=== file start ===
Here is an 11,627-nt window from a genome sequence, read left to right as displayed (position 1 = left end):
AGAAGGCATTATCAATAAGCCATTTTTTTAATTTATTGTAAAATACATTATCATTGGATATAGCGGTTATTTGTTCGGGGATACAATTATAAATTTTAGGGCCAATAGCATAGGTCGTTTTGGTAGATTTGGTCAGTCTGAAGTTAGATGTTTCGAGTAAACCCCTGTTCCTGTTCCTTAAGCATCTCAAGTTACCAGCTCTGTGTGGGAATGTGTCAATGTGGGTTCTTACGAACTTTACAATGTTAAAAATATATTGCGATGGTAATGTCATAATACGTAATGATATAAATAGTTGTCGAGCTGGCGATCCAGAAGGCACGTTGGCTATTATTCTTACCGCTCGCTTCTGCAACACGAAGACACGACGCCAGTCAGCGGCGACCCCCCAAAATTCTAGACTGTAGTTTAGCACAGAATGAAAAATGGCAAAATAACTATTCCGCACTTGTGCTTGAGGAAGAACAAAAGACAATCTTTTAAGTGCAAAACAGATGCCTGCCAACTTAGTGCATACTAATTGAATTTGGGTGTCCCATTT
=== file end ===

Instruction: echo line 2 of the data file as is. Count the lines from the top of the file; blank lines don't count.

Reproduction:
AGAAGGCATTATCAATAAGCCATTTTTTTAATTTATTGTAAAATACATTATCATTGGATATAGCGGTTATTTGTTCGGGGATACAATTATAAATTTTAGGGCCAATAGCATAGGTCGTTTTGGTAGATTTGGTCAGTCTGAAGTTAGATGTTTCGAGTAAACCCCTGTTCCTGTTCCTTAAGCATCTCAAGTTACCAGCTCTGTGTGGGAATGTGTCAATGTGGGTTCTTACGAACTTTACAATGTTAAAAATATATTGCGATGGTAATGTCATAATACGTAATGATATAAATAGTTGTCGAGCTGGCGATCCAGAAGGCACGTTGGCTATTATTCTTACCGCTCGCTTCTGCAACACGAAGACACGACGCCAGTCAGCGGCGACCCCCCAAAATTCTAGACTGTAGTTTAGCACAGAATGAAAAATGGCAAAATAACTATTCCGCACTTGTGCTTGAGGAAGAACAAAAGACAATCTTTTAAGTGCAAAACAGATGCCTGCCAACTTAGTGCATACTAATTGAATTTGGGTGTCCCATTT